9. Conjurationis; G. 399, I., 3.

10. A suis ... consiliis, from his own counsels and those of the ropublic. - Ita ut, that.

11. Quum ... abdicasset, when he had abdicated the praetorship. This clause in the decree was absolutely essential, as no Roman magistrate could be punished so long as he held office. G. 414, I.

12. In custodiam. See note on in custodiam dedisti, p. 123, line 32. 14. Idem hoc; i. e., ut in custodiam traderetur.

16. M. Ceparium. Marcus Ceparius was a native of Terracina. He fled from Rome on the discovery of the conspiracy, but was afterward arrested and executed. - Cui; Indirect object of attributam esse. - ApuLiam attributam esse; subject of erat indicatum.

17. P. Furium; Q. Annium Chilonem. In regard to these men, little is known. They were active partisans of Catiline. The former was one of the veterans of Sulla; the latter a senator. - De jis colonis, one of those colonists. See note on quas Sulla constituit, p. 136, line 19


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18. Faesulas; G. 380, II.

19. In hac ... sollicitatione, in this tampering with (lit., solicita-
tion of) the Allobroges. -Allobrogum; Objective Gen. G. 336, III.

20. P, Umbrenum. A freedman who had resided in Gaul.
22. Ea lenitate usus est, exercised such leniency. G. 421, I.

23. Ut; construe with arbitraretur. G.500.- Ex tanta conjura-
tione, out of so great a conspiracy; construe with novem hominum.

24. Novem hominum; i, e., of the nine conspirators just mentioned — Lentulus, Cethegus, etc. Only five were, however, actually punished, as Cassius, Furius, Chilo, and Umbrenus escaped by flight,

25. Poena, by the punishment. -Re publica conservata; Abl. Absol.

27. Supplicatio, a thanksgiving.

28. Quod mihi primum togato contigit, an honor which has been conferred upon me first in civil life, i. e., an honor which was never before conferred upon any one in civil life, but only upon generals. Quod, which, i. e., an honor which, referring to the honor of thanksgiving. — Togato, clad in the toga, i. e., in civil life as opposed to military service. See note on togato, p. 139, line 24.

30. Quod liberassem; G. 516, II. - Urbem incendiis; G. 414, I.

31. Quae supplicatio si, if this thanksgiving.

32. Hoc interest, there is this difference. G. 408, II.; 511.-
Ceterae. Supply supplicationes constitutae sunt.

- Bene gesta; sup-
ply re publica, for managing the public interests successfully, i. e.,
in war; hence, for military successes, lit., the republic having been well
33. Haec una. Supply supplicatio. — Illud quod faciendum,

This does not seem to refer to any one thing in particular,
but is probably to be taken in a general sense; that which=whaterer.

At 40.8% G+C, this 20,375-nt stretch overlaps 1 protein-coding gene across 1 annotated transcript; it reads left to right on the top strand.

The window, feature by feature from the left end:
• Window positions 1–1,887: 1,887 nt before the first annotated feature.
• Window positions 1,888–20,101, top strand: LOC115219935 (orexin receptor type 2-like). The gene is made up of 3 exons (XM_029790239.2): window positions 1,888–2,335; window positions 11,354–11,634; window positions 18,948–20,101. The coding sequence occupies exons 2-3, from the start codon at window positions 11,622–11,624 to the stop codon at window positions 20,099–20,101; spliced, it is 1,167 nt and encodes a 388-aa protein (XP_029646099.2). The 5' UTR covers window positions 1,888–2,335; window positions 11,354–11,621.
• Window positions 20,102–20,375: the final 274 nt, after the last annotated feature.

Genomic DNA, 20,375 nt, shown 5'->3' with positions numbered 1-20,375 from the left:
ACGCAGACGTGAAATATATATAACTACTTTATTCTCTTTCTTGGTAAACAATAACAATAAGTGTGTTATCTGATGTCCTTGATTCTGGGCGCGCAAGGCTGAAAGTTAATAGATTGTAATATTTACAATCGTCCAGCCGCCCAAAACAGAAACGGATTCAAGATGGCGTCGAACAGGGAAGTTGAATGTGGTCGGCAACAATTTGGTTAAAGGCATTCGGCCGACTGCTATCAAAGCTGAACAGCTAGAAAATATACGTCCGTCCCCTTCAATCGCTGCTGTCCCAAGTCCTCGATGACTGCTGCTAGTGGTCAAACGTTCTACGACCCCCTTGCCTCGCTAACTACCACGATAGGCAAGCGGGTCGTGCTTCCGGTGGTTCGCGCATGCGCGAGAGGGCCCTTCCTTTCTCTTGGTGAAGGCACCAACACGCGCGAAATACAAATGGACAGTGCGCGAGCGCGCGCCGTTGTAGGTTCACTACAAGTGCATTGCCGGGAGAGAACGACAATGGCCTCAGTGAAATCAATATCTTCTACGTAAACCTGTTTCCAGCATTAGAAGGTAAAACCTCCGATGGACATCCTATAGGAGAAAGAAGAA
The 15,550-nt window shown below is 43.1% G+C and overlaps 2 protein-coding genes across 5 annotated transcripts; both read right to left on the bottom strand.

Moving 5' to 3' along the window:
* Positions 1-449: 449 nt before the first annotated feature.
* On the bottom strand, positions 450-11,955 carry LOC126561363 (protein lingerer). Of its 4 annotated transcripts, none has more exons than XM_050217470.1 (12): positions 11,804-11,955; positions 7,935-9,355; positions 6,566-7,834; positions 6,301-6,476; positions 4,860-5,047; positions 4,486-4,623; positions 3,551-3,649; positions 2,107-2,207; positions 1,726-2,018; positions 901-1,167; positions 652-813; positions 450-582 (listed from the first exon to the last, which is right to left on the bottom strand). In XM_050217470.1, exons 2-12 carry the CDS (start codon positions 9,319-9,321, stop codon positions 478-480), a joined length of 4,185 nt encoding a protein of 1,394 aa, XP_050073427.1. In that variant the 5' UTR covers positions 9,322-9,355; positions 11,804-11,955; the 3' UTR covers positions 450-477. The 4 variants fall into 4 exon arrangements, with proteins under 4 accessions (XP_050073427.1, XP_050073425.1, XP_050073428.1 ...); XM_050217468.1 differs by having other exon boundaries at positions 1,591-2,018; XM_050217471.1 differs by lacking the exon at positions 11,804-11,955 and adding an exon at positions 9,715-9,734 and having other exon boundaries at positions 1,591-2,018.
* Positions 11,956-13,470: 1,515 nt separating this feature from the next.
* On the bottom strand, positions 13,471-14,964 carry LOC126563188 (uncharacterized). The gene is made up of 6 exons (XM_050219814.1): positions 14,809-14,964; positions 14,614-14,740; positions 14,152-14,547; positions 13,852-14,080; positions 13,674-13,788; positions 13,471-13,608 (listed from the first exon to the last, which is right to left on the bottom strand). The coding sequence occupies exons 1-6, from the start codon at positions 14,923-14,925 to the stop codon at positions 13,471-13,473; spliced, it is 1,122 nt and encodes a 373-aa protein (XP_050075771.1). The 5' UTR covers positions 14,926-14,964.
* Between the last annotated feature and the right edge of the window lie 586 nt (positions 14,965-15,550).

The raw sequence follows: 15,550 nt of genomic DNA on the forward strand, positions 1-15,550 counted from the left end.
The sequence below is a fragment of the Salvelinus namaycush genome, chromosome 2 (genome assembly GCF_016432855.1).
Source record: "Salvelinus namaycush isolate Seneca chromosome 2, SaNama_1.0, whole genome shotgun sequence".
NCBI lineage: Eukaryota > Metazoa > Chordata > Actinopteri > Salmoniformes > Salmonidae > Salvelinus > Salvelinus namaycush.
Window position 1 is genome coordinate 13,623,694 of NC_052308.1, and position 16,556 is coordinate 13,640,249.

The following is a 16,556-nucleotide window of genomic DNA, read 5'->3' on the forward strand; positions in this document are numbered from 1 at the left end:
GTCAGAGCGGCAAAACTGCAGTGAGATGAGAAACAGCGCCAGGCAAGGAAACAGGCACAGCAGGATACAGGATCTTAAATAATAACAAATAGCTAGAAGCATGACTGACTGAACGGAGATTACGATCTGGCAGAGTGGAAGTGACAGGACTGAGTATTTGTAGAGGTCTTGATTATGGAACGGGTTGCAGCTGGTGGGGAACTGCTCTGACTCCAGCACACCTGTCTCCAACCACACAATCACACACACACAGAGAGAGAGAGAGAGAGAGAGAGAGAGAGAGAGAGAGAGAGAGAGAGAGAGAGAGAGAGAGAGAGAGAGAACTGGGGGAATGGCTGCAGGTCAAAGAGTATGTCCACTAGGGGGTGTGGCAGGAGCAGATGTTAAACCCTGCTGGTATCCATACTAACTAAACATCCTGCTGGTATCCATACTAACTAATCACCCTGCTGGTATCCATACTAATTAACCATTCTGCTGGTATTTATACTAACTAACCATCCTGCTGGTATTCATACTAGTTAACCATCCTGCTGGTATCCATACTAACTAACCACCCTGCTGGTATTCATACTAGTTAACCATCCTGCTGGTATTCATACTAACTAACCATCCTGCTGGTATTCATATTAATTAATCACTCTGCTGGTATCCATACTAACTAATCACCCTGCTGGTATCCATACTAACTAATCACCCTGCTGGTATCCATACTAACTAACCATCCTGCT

The meaning is that every thing has been done legally and constitution-

2. Ut liberaremur, that we might be freed from. - Quae religio 147 C. Mario, etc., which scruple had not prevented C. Marius . . . from putting to death C. Glaucia, the praetor, etc. In general, the person of a magistrate, while in office, was inviolable. Hence Lentulus is compelled to lay down his office that he may be punished as a private citizen, Mario non fuerat quo minus, lit., had not been to Marius by which the less, i. e., had not prevented him from. - Quo minus occideret; G. 497, II., 2.

3. C. Glauciam; called C. Servilium, p. 118, line 18. The full name is C. Servilius Glaucia. See note on C. Mario, p. 118, line 16.


VII. The Signal Success already attained largely due to

the Absence of Catiline from the City.


147 9. Opes, supports.

10. Quem, him ; object of pellebam. - Quidem ego; G. 446, note 1.-Hoc providebam animo, I foresaw this in my mind. Hoc is explained by the following infinitive clause, esse ..., pertimescendam, in apposition with it.

12. Lentuli somnum, the drowsiness of Lentulus, i. e., Lentulus with his drowsiness. — Adipes, corpulence.

13. Ille, he, i. e., Catiline.

14. Tam diu, dum, as long as, i. e., only as long as, lit., as long as, while.

15. Norat; G. 235, 2. Why in the Pluperfect? G. 297, I., 2. – Omnium aditus tenebat, he was acquainted with the means of access to all men, i. e., he knew how to approach them in such a way as to win them to his cause. - Omnium; Objective Genitive. — Tenebat; here used as a synonyme of norat, was acquainted with, held in his knowledge.

16. Appellare, tentare ... audebat. G. 554, 1., 6. - Erat ei consilium ... aptum, he had the ability capable of planning crime, lit., adapted to crime.

17. Consilio, lingua, manus; i. e., to this ability to form plans was added the ability to advocate and execute them.

18. Jam, moreover.
19. Descriptos, assigned.

20. Confectum putabat, did he consider it accomplished. Confectum agrees with id as a predicate accusative.- Quod ... occurreret, which he did not attend to, engage in. G. 503, 1. The case of quod is determined by the nearest verb obiret. Occurreret would govern the Dative. Obeo and occurro, as synonymes, differ from each other only as the simple verbs, eo and curro, differ.

23. Ego hominem. Ego is the subject of compulissem, of which hominem is the object. In construing, begin with nisi. G. 569, III., 1.Paratum, ready, i. e., prepared for every emergency.

24. In perditis rebus, in criminal enterprises.

25. In castrense latrocinium, into open robbery, lit., robbery pertaining to a camp, i. e., carried on by means of an army. Cicero speaks of Catiline's military movements not as warfare, but as robbery.

28. Non ille ... Saturnalia, etc.; i. e., he would have appointed an earlier day for the execution of his plans, and would not have made